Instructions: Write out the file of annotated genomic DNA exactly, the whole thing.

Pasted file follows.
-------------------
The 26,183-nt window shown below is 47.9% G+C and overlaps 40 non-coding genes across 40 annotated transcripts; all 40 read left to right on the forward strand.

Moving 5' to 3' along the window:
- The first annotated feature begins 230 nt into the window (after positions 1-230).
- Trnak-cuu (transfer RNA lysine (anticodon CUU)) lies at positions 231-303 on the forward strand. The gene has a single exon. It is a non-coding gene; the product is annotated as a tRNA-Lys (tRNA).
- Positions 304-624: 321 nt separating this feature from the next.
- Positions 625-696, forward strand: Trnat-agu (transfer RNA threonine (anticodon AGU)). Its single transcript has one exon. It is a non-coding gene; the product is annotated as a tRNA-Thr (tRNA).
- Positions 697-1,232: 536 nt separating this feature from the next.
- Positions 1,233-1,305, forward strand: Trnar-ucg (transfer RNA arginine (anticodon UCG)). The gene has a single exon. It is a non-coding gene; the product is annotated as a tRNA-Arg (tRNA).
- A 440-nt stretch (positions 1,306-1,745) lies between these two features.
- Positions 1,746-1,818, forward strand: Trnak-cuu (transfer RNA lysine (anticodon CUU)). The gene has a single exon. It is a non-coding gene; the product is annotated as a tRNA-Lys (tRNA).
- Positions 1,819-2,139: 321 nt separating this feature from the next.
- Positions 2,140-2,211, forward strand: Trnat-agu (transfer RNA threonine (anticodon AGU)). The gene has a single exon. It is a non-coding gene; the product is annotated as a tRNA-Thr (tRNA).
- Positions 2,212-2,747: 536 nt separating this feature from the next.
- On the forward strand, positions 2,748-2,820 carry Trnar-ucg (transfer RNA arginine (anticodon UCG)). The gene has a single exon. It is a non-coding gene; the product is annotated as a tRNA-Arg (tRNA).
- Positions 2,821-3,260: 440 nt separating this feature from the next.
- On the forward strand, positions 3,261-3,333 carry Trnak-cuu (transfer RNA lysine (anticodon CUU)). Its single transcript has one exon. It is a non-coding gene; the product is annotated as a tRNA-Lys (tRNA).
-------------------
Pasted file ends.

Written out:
The 26,183-nt window shown below is 47.9% G+C and overlaps 40 non-coding genes across 40 annotated transcripts; all 40 read left to right on the forward strand.

Moving 5' to 3' along the window:
- The first annotated feature begins 230 nt into the window (after positions 1-230).
- Trnak-cuu (transfer RNA lysine (anticodon CUU)) lies at positions 231-303 on the forward strand. The gene has a single exon. It is a non-coding gene; the product is annotated as a tRNA-Lys (tRNA).
- Positions 304-624: 321 nt separating this feature from the next.
- Positions 625-696, forward strand: Trnat-agu (transfer RNA threonine (anticodon AGU)). Its single transcript has one exon. It is a non-coding gene; the product is annotated as a tRNA-Thr (tRNA).
- Positions 697-1,232: 536 nt separating this feature from the next.
- Positions 1,233-1,305, forward strand: Trnar-ucg (transfer RNA arginine (anticodon UCG)). The gene has a single exon. It is a non-coding gene; the product is annotated as a tRNA-Arg (tRNA).
- A 440-nt stretch (positions 1,306-1,745) lies between these two features.
- Positions 1,746-1,818, forward strand: Trnak-cuu (transfer RNA lysine (anticodon CUU)). The gene has a single exon. It is a non-coding gene; the product is annotated as a tRNA-Lys (tRNA).
- Positions 1,819-2,139: 321 nt separating this feature from the next.
- Positions 2,140-2,211, forward strand: Trnat-agu (transfer RNA threonine (anticodon AGU)). The gene has a single exon. It is a non-coding gene; the product is annotated as a tRNA-Thr (tRNA).
- Positions 2,212-2,747: 536 nt separating this feature from the next.
- On the forward strand, positions 2,748-2,820 carry Trnar-ucg (transfer RNA arginine (anticodon UCG)). The gene has a single exon. It is a non-coding gene; the product is annotated as a tRNA-Arg (tRNA).
- Positions 2,821-3,260: 440 nt separating this feature from the next.
- On the forward strand, positions 3,261-3,333 carry Trnak-cuu (transfer RNA lysine (anticodon CUU)). Its single transcript has one exon. It is a non-coding gene; the product is annotated as a tRNA-Lys (tRNA).